Female Tennis Players Are Calling Out This Wimbledon Tradition for Its “Mental Stress”

Wimbledon tennis

Started in 1877, the annual Wimbledon Championships are steeped in tradition. But one, in particular, has been making headlines recently for being insensitive to women: the all-white dress code.

The strict rule states that every player participating in Wimbledon must only wear white with other colours not allowed to occupy a surface wider than 1cm on their attire. The reason for the rule is that white resists sweat patches, which, in the 1880s, was considered rude and improper.

Recent weeks, however, have seen an uprising against the rule, with the latest comments from Australian tennis player Daria Saville.

“Recently just being at Wimbledon, I was talking to my friends saying I love the all-white look,” Saville told The Daily Aus.

Daria Saville
Image: Getty Images

“But then a few girls said they hate it because it sucks to wear all white while on your period. It’s true, I myself had to skip my period around Wimbledon for the reason that I didn’t want to worry about bleeding through, as we already have enough other stress.”

The backlash against Wimbledon’s dress code first started in June 2022 when sports broadcaster Catherine Whitaker had commented on menstrual cramps’ impact on performance on The Tennis Podcast. To which Olympic gold-medalist Monica Puig had tweeted: “Definitely something that affects female athletes! Finally bringing it to everyone’s attention. Not to mention the mental stress of having to wear all white at Wimbledon and praying not to have your period during those two weeks.”

Whitaker agreed, telling The Telegraph she’d like to the all-white dress code change. “If they had a clothing policy that affected men in the way that it does women, I don’t think that particular tradition would last,” she said. “I cannot imagine going into the biggest day of my life, with my period, and being forced to wear white.”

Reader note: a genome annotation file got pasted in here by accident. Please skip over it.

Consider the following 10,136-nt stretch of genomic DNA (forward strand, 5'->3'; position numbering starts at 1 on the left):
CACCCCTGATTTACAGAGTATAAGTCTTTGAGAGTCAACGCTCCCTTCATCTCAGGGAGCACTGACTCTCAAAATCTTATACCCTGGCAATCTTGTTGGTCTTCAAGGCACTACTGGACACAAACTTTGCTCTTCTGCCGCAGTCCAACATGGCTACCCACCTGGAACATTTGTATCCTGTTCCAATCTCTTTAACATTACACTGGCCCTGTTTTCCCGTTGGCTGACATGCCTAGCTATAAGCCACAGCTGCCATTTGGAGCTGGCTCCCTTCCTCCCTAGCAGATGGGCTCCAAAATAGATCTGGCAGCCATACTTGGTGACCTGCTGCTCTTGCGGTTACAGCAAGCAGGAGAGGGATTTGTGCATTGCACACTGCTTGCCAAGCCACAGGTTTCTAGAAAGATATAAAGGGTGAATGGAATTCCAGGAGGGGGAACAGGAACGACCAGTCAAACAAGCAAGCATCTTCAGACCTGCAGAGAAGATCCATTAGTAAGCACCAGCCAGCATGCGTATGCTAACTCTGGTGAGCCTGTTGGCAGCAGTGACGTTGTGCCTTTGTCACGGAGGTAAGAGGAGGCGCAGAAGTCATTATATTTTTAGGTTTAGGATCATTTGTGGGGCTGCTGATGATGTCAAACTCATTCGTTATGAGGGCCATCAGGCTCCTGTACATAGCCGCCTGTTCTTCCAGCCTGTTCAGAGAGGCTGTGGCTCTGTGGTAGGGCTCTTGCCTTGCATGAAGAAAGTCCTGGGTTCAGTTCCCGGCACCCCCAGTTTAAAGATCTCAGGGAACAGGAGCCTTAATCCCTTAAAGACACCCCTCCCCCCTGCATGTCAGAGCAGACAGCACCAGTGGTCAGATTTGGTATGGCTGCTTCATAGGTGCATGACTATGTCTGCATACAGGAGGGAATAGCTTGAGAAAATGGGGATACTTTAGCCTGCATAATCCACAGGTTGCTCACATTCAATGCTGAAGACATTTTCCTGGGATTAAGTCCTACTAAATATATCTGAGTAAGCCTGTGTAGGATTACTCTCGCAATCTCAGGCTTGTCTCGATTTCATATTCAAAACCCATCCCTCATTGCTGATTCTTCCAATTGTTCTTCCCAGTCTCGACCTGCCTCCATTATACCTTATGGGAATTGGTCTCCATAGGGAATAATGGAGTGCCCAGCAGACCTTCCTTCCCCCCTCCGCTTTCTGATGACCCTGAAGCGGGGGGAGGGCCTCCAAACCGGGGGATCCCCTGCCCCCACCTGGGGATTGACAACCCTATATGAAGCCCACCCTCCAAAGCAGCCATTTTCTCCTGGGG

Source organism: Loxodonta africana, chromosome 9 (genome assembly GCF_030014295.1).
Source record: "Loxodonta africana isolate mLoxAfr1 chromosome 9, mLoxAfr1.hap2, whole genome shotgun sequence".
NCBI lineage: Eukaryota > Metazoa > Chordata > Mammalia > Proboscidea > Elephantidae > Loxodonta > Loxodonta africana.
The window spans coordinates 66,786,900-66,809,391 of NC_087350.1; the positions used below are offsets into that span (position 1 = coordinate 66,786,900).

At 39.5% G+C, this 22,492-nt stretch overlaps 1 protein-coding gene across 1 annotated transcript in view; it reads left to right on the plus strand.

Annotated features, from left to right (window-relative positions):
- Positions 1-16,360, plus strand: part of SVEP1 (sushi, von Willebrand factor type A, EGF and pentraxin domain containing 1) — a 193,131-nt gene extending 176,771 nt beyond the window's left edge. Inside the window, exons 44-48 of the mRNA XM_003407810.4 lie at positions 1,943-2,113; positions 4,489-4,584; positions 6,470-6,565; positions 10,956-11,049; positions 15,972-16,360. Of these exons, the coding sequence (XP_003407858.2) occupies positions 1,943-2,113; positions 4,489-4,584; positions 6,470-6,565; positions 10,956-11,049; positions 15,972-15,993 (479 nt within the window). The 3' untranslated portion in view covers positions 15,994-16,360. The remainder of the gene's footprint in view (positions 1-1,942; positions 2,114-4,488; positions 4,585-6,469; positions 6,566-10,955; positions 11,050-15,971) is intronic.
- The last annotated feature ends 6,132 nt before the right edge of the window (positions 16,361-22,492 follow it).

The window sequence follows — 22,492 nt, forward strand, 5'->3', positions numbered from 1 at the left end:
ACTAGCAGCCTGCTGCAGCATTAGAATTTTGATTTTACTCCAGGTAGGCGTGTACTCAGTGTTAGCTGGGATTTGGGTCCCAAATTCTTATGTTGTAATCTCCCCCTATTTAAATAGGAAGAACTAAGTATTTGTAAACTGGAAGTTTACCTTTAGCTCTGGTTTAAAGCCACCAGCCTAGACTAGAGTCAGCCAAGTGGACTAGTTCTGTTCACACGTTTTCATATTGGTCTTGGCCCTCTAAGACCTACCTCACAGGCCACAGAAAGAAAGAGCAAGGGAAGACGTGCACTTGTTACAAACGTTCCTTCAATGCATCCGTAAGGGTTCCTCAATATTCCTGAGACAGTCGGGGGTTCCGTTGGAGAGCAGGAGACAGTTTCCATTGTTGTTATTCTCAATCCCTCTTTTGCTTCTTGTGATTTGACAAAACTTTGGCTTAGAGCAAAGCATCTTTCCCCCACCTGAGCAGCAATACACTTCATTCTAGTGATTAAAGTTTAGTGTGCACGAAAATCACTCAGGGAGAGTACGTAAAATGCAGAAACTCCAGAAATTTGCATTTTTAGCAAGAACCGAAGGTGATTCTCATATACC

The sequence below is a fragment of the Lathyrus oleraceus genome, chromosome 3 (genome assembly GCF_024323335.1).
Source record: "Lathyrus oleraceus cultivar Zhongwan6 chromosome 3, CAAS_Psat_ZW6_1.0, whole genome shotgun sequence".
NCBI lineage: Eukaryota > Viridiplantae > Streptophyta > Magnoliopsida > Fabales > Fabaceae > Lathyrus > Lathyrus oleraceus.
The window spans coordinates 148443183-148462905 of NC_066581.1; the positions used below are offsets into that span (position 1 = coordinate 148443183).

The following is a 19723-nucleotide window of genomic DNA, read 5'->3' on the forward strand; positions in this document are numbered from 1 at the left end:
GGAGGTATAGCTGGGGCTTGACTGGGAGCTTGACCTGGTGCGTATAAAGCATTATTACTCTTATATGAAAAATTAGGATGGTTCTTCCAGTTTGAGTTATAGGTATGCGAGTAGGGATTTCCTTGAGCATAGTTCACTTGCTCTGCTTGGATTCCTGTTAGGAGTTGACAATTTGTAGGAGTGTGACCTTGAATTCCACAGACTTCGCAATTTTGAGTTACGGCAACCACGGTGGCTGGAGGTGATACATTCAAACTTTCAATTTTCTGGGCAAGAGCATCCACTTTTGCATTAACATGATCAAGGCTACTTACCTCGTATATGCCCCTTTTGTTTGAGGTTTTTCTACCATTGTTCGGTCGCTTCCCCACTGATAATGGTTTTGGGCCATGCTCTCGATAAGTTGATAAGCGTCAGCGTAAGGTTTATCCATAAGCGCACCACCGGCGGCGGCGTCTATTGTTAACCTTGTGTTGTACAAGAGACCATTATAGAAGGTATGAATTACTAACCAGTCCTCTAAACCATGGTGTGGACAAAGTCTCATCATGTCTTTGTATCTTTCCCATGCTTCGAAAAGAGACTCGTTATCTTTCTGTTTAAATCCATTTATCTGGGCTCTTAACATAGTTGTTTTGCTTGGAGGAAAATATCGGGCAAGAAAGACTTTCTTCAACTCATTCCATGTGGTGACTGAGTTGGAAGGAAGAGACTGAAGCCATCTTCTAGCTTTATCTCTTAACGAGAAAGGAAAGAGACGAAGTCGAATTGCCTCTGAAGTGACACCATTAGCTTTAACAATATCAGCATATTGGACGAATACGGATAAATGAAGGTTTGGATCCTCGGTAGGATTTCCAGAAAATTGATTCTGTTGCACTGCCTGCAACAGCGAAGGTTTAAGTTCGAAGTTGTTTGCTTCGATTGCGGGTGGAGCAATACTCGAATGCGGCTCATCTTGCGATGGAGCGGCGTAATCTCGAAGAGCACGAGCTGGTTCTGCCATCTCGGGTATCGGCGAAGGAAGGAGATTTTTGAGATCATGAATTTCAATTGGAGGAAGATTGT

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Former Australian tennis player Rennae Stubbs said the all-white rule is often talked about among female players in the locker rooms. “At Wimbledon, you’re very cognisant of making sure that everything’s ‘good to go’ the moment you walk on the court — making sure that you have a tampon,” Stubbs told Just Women’s Sports.

Wimbledon tennis
Image; Getty Images

“A lot of women have pads on top of that, or making sure that you have an extra-large tampon before you go on the court. I think it might have been the one time that I actually left the court at Wimbledon, when I did have my period. The match went three sets and I had to go off and change.”

In 2013, Roger Federer was reprimanded for wearing orange-soled white shoes at Wimbledon. He was forced to replace them in his next math. Martina Navratilova was also scolded for wearing a blue-striped skirt in 2014.

With Wimbledon running Monday, June 27 to Sunday, July 10, 2022, all eyes will be on the players’ outfits, to see if more than 1cm of colour is allowed to creep through.

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